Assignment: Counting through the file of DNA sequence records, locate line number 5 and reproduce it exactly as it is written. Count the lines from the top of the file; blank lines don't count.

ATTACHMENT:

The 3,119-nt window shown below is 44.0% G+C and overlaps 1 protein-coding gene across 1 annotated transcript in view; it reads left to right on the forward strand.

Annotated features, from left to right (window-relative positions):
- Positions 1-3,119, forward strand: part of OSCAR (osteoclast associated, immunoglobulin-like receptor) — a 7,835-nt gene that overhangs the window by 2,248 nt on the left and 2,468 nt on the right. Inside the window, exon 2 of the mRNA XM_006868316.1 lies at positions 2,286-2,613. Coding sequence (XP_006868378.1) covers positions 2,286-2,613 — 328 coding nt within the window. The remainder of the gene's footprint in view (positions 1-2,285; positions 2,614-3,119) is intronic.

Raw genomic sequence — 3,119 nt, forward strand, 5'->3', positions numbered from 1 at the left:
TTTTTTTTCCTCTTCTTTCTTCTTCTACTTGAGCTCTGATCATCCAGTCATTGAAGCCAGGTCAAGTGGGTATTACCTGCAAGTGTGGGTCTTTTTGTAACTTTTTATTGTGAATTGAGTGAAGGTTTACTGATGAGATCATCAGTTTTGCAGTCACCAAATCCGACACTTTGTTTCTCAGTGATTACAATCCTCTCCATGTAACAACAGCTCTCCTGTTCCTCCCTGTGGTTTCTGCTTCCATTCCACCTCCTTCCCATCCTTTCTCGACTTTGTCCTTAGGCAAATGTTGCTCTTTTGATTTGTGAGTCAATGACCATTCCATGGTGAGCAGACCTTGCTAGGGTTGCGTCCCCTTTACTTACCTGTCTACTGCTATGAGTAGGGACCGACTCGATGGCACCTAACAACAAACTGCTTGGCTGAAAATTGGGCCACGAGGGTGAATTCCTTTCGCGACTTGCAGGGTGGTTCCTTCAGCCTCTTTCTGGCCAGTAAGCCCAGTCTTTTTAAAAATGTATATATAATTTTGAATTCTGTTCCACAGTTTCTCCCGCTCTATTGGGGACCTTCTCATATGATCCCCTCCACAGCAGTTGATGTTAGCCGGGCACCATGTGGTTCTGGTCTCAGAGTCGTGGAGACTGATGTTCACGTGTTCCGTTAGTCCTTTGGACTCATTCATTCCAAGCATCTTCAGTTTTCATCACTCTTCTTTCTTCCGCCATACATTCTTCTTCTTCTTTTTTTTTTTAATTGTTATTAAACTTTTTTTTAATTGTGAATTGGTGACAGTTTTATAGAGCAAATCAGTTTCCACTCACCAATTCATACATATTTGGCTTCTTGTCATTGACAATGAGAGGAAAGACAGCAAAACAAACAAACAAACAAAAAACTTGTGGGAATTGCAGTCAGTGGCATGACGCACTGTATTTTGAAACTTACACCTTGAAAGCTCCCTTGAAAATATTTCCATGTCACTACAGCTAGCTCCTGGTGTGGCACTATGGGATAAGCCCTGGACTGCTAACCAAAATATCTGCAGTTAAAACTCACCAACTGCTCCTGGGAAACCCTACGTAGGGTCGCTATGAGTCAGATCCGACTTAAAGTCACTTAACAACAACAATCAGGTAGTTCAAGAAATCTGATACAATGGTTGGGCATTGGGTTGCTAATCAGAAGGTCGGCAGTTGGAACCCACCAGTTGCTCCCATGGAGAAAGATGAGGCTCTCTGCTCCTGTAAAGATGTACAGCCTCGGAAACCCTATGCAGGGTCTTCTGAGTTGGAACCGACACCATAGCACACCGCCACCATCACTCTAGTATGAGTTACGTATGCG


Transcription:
TTTTTTTTCCTCTTCTTTCTTCTTCTACTTGAGCTCTGATCATCCAGTCATTGAAGCCAGGTCAAGTGGGTATTACCTGCAAGTGTGGGTCTTTTTGTAACTTTTTATTGTGAATTGAGTGAAGGTTTACTGATGAGATCATCAGTTTTGCAGTCACCAAATCCGACACTTTGTTTCTCAGTGATTACAATCCTCTCCATGTAACAACAGCTCTCCTGTTCCTCCCTGTGGTTTCTGCTTCCATTCCACCTCCTTCCCATCCTTTCTCGACTTTGTCCTTAGGCAAATGTTGCTCTTTTGATTTGTGAGTCAATGACCATTCCATGGTGAGCAGACCTTGCTAGGGTTGCGTCCCCTTTACTTACCTGTCTACTGCTATGAGTAGGGACCGACTCGATGGCACCTAACAACAAACTGCTTGGCTGAAAATTGGGCCACGAGGGTGAATTCCTTTCGCGACTTGCAGGGTGGTTCCTTCAGCCTCTTTCTGGCCAGTAAGCCCAGTCTTTTTAAAAATGTATATATAATTTTGAATTCTGTTCCACAGTTTCTCCCGCTCTATTGGGGACCTTCTCATATGATCCCCTCCACAGCAGTTGATGTTAGCCGGGCACCATGTGGTTCTGGTCTCAGAGTCGTGGAGACTGATGTTCACGTGTTCCGTTAGTCCTTTGGACTCATTCATTCCAAGCATCTTCAGTTTTCATCACTCTTCTTTCTTCCGCCATACATTCTTCTTCTTCTTTTTTTTTTTAATTGTTATTAAACTTTTTTTTAATTGTGAATTGGTGACAGTTTTATAGAGCAAATCAGTTTCCACTCACCAATTCATACATATTTGGCTTCTTGTCATTGACAATGAGAGGAAAGACAGCAAAACAAACAAACAAACAAAAAACTTGTGGGAATTGCAGTCAGTGGCATGACGCACTGTATTTTGAAACTTACACCTTGAAAGCTCCCTTGAAAATATTTCCATGTCACTACAGCTAGCTCCTGGTGTGGCACTATGGGATAAGCCCTGGACTGCTAACCAAAATATCTGCAGTTAAAACTCACCAACTGCTCCTGGGAAACCCTACGTAGGGTCGCTATGAGTCAGATCCGACTTAAAGTCACTTAACAACAACAATCAGGTAGTTCAAGAAATCTGATACAATGGTTGGGCATTGGGTTGCTAATCAGAAGGTCGGCAGTTGGAACCCACCAGTTGCTCCCATGGAGAAAGATGAGGCTCTCTGCTCCTGTAAAGATGTACAGCCTCGGAAACCCTATGCAGGGTCTTCTGAGTTGGAACCGACACCATAGCACACCGCCACCATCACTCTAGTATGAGTTACGTATGCG